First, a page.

You can't be a garage band forever. Startups, corporate up!
I firmly believe that when business is growing and the founders want to keep it that way, remaining a startup in the purest sense of the word is a Utopian concept, and clinging to it means saying no to future growth and, ultimately, to reaching the desired unicorn status.
Strangely enough, this pursuit of staying a startup forever is pretty much limited to Central Europe. It's a bit of a cliché to use Silicon Valley or London as examples of a healthier, more sustainable attitude towards the startup–corporation relationship, but things become clichés for a reason. On these markets, there's a symbiosis between the two worlds. Well-established companies and newly founded startups both know what they can gain from working together and inspiring one another. Corporations turn to startups for fresh ideas, forward-thinking product concepts, and bright minds that would be hard for them to attract directly. Startups see their corporate counterparts as those who've “already made it” and who can prevent them from reinventing the wheel.
Regardless of how long the founders resist the corporate world's calling, they'll have to take something from it and apply it to their company, be it managing finances, mastering the hiring game, or learning to make tough decisions such as who'll stay with the company and who won't.
From what I've seen during my career, the hardest part of accepting the necessity to “corporate up” is changing the product-first mindset. I'm not saying that anyone should start neglecting their product. What I mean is that founders – many of them highly skilled tech-oriented people – have a natural inclination towards ploughing all the money to the product itself and hoping for the best when it comes to marketing it. This scenario works in the early stages of a startup when there's not much to sell yet. However, once there is, a certain shift in resource allocation is inevitable.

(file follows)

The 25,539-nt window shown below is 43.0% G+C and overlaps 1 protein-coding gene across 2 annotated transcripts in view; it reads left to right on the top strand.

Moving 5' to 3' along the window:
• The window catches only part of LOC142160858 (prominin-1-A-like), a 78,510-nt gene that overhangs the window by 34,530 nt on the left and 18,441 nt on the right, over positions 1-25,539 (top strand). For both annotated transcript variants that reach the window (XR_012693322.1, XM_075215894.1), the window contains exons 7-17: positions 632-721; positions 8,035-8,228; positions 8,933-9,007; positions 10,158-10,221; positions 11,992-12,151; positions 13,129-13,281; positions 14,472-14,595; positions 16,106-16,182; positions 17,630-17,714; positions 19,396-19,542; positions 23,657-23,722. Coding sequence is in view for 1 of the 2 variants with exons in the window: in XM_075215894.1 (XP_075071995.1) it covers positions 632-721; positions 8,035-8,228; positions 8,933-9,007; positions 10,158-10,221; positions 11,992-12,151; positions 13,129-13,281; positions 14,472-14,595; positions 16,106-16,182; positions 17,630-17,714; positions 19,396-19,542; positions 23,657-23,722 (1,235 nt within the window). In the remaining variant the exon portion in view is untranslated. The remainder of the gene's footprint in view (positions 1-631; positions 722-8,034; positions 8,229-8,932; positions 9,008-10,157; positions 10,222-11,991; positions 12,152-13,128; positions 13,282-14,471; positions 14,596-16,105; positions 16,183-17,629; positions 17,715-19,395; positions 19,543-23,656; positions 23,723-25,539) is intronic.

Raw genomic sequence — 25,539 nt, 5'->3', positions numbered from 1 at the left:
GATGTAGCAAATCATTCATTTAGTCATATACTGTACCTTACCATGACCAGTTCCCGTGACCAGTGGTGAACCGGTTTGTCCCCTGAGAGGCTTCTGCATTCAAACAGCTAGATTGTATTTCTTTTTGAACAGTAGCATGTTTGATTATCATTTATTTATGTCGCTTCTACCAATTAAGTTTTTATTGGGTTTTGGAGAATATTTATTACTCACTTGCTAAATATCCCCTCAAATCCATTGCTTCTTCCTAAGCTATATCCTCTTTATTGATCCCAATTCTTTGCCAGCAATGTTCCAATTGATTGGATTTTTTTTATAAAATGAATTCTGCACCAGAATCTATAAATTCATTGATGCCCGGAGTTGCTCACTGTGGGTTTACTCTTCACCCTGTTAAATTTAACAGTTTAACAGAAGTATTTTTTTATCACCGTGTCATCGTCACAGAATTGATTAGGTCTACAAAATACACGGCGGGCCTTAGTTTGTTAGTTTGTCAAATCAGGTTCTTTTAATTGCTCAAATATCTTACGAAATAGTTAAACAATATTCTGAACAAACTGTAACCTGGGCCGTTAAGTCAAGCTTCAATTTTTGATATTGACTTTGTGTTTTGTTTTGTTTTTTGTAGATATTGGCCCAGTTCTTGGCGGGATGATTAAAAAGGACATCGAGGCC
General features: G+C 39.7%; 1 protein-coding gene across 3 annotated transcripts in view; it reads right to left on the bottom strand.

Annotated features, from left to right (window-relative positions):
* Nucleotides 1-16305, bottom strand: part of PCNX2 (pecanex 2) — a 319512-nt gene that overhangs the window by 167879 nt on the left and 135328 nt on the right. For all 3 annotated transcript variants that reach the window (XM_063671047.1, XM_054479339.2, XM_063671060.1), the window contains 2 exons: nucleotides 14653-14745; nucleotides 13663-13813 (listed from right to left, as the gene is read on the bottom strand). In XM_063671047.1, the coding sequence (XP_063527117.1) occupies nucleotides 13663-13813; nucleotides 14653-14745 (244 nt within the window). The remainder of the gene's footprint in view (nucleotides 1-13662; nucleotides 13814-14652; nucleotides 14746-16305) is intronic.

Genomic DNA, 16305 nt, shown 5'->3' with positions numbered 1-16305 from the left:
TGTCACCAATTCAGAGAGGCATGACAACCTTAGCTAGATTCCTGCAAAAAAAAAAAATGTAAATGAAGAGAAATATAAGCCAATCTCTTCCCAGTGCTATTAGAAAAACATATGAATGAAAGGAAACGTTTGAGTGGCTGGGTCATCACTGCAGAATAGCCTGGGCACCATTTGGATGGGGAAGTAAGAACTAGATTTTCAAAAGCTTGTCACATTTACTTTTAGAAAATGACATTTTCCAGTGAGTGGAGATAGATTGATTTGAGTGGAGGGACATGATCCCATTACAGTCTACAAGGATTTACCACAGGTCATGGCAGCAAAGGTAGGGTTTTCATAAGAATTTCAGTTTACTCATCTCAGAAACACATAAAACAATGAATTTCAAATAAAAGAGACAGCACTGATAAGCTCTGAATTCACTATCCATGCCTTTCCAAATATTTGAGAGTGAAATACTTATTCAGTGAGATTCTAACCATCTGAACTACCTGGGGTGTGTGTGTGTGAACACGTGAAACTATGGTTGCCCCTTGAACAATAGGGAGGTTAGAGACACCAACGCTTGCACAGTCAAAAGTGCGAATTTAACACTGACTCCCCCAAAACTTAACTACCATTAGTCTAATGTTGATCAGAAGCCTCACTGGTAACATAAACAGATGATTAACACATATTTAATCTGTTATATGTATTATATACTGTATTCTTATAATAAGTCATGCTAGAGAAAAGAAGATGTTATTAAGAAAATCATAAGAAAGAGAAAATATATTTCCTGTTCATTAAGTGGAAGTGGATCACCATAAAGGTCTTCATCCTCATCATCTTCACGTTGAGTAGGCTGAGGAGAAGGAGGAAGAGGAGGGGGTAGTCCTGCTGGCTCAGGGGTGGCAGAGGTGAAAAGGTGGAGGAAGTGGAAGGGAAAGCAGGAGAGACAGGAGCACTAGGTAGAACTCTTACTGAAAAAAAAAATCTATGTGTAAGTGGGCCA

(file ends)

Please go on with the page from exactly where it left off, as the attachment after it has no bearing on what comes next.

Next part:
To give an example, I have yet to find a startup that could scale up without a sales department. No matter how groundbreaking a product is, it won't sell if nobody outside the founder's network knows it. This is especially true in the digital product business. Thousands of new tools, apps and systems flood app stores every week, and the level of success each of them achieves becomes more and more equal to the amount of money they spend on sales teams and marketing activities – which for some founders is the very equivalent of the direction they want to avoid.
Another critical moment comes when a startup is successfully growing, and the first HR-related questions start demanding answers. These may not be very pleasant, as founders often have to decide whether to remain friends with their original team or act like businessmen and CEOs, regardless of how it affects their personal relationships within the company. Good people who've been with the startup since day one might not accept the transition to a more corporate-looking environment, even if they'd benefit from it in the long run. Unfortunately, this is a quite common scenario, and I see it as the defining moment that'll predict whether the founder really has what it takes to become a serious entrepreneur.
So, should you “corporate up” right now? Definitely not for the sake of looking more serious. But if you've felt stuck for some time, giving up a bit of the cool startup factor in exchange for a better running, well performing business could be the decision that'll push you towards a better tomorrow.
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